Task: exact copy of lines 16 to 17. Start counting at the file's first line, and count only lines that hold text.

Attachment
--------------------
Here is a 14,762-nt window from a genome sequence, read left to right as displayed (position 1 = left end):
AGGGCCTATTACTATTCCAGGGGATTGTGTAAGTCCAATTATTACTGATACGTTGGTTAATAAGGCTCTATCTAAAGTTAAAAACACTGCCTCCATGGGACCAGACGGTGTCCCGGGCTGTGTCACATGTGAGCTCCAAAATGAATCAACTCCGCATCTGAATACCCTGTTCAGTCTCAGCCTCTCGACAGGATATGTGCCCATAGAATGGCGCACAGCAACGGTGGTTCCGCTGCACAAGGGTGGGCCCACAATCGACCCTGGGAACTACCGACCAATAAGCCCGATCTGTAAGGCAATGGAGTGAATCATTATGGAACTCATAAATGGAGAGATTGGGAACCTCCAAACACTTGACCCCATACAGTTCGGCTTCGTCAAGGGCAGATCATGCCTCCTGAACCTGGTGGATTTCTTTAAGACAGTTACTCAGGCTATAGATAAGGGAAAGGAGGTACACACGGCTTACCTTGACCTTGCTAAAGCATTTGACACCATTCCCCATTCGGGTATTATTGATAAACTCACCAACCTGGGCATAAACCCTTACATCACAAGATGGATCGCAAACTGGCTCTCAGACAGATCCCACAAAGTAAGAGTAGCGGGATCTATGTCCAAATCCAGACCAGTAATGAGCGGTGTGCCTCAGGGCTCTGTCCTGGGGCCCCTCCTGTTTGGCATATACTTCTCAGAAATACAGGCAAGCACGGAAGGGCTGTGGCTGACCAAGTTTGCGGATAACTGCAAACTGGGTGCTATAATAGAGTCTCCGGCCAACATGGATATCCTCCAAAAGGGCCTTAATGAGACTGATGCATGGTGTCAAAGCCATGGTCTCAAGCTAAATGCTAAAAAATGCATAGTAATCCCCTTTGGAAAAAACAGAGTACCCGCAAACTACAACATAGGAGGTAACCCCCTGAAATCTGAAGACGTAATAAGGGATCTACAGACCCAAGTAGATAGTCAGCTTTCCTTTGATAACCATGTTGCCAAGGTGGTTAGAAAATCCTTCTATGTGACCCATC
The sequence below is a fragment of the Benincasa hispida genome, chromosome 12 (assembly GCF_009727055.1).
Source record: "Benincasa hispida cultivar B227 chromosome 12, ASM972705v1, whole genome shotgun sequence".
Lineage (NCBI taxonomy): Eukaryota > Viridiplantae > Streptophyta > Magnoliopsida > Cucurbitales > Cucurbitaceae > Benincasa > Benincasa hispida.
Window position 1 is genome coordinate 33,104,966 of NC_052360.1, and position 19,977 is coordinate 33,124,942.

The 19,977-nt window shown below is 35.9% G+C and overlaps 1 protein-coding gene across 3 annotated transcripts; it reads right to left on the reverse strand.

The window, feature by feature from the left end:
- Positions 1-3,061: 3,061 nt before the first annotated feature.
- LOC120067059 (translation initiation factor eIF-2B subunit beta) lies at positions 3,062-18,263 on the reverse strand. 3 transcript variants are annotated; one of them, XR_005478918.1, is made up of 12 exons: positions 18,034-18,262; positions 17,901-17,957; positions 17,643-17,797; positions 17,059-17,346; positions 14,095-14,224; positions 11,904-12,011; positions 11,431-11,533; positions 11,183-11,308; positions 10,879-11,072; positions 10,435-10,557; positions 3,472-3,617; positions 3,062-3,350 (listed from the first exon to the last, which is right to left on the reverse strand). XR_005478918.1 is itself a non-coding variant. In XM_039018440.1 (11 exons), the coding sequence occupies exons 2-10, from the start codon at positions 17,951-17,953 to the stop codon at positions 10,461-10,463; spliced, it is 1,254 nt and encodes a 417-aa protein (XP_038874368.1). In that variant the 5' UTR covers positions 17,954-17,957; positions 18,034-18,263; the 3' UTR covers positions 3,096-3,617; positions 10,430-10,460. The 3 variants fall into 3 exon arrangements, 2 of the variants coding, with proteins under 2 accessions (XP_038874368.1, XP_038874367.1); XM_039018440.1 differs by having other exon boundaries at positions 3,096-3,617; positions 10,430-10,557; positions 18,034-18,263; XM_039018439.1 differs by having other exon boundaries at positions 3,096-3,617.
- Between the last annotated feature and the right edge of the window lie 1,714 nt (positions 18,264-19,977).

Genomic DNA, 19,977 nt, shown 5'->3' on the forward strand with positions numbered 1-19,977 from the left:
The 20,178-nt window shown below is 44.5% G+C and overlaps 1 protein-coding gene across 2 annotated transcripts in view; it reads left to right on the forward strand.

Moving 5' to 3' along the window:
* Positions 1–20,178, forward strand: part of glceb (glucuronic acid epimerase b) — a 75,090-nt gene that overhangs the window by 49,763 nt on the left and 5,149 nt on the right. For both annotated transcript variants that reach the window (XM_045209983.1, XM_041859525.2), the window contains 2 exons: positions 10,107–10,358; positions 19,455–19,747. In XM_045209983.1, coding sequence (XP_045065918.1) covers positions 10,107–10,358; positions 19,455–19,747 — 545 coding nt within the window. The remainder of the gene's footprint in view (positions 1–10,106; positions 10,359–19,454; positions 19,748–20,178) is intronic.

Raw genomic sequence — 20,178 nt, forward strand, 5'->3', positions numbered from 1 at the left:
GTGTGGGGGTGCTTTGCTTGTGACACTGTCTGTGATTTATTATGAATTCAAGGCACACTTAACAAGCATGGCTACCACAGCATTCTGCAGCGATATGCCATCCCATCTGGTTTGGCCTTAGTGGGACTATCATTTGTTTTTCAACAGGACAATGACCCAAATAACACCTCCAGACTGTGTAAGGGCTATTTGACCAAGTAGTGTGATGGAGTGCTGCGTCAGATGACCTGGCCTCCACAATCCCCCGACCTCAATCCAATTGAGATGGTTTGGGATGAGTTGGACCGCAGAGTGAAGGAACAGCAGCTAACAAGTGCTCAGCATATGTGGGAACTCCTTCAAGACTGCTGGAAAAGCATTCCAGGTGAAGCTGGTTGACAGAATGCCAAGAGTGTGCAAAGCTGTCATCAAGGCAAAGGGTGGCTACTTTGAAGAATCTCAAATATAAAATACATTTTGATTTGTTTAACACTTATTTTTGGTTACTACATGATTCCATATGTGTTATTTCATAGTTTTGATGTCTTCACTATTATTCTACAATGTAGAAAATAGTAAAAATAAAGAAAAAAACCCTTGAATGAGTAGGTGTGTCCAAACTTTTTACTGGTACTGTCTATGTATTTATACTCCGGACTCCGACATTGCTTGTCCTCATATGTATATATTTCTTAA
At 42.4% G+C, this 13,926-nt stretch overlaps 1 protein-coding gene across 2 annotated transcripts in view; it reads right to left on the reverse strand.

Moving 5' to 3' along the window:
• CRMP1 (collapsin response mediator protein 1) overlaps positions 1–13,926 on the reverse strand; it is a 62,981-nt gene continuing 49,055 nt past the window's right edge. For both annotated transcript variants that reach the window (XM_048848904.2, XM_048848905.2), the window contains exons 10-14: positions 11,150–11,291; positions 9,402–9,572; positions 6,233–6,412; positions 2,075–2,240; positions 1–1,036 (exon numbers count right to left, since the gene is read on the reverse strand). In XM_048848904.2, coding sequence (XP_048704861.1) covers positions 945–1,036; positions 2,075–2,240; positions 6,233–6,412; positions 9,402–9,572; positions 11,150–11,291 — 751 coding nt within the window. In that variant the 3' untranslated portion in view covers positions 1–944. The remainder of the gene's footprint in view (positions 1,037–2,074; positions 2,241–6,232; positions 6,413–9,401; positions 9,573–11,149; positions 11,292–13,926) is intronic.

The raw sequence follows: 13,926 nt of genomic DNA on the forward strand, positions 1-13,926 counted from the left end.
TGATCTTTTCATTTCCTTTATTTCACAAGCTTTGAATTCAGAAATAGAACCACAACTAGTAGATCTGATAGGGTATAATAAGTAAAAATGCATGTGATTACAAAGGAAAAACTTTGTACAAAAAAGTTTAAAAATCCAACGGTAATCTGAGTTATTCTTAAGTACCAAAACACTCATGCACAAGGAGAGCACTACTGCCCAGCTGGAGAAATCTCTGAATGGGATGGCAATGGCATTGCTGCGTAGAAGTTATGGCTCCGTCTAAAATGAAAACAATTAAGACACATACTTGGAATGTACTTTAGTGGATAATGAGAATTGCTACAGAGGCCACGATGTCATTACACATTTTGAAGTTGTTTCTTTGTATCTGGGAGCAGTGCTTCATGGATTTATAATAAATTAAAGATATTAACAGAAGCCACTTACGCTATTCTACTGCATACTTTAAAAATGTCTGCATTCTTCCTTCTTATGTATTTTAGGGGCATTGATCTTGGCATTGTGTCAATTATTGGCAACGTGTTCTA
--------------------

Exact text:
Raw genomic sequence — 20,178 nt, forward strand, 5'->3', positions numbered from 1 at the left:
GTGTGGGGGTGCTTTGCTTGTGACACTGTCTGTGATTTATTATGAATTCAAGGCACACTTAACAAGCATGGCTACCACAGCATTCTGCAGCGATATGCCATCCCATCTGGTTTGGCCTTAGTGGGACTATCATTTGTTTTTCAACAGGACAATGACCCAAATAACACCTCCAGACTGTGTAAGGGCTATTTGACCAAGTAGTGTGATGGAGTGCTGCGTCAGATGACCTGGCCTCCACAATCCCCCGACCTCAATCCAATTGAGATGGTTTGGGATGAGTTGGACCGCAGAGTGAAGGAACAGCAGCTAACAAGTGCTCAGCATATGTGGGAACTCCTTCAAGACTGCTGGAAAAGCATTCCAGGTGAAGCTGGTTGACAGAATGCCAAGAGTGTGCAAAGCTGTCATCAAGGCAAAGGGTGGCTACTTTGAAGAATCTCAAATATAAAATACATTTTGATTTGTTTAACACTTATTTTTGGTTACTACATGATTCCATATGTGTTATTTCATAGTTTTGATGTCTTCACTATTATTCTACAATGTAGAAAATAGTAAAAATAAAGAAAAAAACCCTTGAATGAGTAGGTGTGTCCAAACTTTTTACTGGTACTGTCTATGTATTTATACTCCGGACTCCGACATTGCTTGTCCTCATATGTATATATTTCTTAA